Basil is a warmth-loving, tender annual herb that grows 8 to 36 inches tall, depending on the species or cultivated variety. Basil is one of the easiest and most popular herbs grown in home gardens and indoors. The herb's aromatic leaves are harvested and used fresh, dried or frozen, added to flavor a wide variety of cuisine. Basil plants are extremely cold-tender, so they must be grown indoors in most regions during the fall, winter and early spring.
Place your basil plant in a warm, sunny window during the spring, summer and early autumn. Ensure that the basil receives six to eight hours of full light each day, and ideally set it in or beside a southern-facing window.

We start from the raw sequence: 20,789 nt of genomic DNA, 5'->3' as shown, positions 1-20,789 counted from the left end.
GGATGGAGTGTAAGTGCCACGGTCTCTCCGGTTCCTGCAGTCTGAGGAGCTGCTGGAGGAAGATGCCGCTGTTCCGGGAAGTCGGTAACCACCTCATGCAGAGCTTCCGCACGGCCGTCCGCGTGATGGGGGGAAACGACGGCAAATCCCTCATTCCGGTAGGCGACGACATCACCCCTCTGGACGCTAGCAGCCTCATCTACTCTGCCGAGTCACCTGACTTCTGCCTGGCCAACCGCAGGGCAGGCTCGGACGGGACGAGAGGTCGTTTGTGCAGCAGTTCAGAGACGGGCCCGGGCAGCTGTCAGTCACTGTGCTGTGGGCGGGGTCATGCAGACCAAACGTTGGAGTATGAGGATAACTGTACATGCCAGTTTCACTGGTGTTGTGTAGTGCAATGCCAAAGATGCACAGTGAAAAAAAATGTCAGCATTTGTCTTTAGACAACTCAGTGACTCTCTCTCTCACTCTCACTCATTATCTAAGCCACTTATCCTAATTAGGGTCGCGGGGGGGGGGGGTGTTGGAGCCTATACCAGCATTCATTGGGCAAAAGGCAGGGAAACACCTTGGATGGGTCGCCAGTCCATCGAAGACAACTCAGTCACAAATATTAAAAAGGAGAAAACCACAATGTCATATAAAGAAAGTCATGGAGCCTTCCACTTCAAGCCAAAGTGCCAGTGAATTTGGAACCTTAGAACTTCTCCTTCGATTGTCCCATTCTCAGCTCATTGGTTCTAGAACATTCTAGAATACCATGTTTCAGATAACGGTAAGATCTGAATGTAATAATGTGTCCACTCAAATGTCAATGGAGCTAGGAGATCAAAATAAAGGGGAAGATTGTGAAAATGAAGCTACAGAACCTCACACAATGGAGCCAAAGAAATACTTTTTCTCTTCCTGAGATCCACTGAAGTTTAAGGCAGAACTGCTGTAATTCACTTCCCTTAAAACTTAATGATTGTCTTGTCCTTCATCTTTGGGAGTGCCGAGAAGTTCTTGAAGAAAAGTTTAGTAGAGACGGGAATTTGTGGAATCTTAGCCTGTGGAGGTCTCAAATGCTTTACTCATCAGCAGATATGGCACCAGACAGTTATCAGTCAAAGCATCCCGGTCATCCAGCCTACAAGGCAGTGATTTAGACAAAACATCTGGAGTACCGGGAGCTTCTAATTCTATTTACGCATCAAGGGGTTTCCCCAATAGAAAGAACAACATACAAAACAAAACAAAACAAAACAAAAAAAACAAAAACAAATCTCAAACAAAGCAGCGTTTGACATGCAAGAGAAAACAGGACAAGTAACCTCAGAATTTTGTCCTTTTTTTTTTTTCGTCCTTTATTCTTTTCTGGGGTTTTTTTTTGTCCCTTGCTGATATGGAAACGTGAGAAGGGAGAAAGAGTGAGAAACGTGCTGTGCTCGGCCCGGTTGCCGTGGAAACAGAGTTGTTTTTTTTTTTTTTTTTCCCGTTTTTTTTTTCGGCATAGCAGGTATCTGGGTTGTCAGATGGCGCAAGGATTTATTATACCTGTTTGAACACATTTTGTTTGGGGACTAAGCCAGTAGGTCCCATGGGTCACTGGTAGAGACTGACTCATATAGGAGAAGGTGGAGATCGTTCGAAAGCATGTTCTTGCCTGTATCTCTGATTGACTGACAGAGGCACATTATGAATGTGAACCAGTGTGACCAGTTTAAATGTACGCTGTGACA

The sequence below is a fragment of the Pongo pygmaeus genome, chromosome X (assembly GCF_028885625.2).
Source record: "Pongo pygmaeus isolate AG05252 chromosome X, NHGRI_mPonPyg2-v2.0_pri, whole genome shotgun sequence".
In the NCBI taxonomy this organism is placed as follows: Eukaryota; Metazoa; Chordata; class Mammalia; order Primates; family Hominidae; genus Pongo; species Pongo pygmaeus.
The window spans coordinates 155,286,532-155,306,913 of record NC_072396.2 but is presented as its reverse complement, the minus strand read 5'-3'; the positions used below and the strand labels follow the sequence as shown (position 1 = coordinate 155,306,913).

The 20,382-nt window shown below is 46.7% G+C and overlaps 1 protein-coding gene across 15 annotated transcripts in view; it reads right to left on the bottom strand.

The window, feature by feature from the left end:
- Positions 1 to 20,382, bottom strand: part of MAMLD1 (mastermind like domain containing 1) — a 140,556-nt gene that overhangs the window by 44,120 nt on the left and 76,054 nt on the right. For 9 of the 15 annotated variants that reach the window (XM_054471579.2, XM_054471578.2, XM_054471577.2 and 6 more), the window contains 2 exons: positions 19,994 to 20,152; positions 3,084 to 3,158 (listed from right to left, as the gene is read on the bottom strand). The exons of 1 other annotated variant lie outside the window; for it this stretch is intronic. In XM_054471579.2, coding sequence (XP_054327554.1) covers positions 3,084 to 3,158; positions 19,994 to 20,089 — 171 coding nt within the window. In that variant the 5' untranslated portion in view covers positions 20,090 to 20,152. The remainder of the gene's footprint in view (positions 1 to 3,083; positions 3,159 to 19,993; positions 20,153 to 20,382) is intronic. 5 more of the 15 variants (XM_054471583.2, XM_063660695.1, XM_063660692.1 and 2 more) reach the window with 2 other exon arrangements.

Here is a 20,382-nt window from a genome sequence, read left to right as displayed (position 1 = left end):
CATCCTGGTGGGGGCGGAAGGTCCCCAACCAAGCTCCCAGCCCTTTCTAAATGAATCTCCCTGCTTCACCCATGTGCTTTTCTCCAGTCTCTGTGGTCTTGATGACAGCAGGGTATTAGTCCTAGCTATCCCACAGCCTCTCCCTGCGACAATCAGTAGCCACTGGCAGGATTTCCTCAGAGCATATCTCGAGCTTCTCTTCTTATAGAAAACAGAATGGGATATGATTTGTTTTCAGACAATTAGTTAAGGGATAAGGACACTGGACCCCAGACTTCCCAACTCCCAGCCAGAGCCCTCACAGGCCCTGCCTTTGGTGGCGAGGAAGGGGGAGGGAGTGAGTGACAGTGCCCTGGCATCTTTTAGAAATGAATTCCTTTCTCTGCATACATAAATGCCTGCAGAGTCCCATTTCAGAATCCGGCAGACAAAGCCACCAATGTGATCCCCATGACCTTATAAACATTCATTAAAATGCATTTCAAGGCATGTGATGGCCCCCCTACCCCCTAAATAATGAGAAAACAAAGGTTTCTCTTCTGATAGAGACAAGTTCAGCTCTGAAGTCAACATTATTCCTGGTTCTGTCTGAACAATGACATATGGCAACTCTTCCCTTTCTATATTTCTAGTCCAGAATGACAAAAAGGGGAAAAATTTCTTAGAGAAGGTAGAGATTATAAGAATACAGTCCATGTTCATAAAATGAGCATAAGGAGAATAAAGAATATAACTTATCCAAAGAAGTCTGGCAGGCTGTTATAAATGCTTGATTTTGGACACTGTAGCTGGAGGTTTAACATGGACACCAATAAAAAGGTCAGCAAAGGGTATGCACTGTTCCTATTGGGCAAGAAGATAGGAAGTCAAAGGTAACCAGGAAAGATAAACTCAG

Hang fluorescent grow lights about 6 inches above the basil plants to supplement light during the darker winter months. Keep the grow lights turned on for 10 to 12 hours each day.
Keep air temperatures around your basil plant warm, generally above 70 degrees F. Avoid exposing your basil plant to drafts or placing it near heating and air conditioning vents.
Water your basil plant two or three times per week to keep the potting soil evenly moistened. Don't allow the soil to become waterlogged, but instead water until the soil becomes slightly soggy. Discard any water that drains from the bottom of the pot.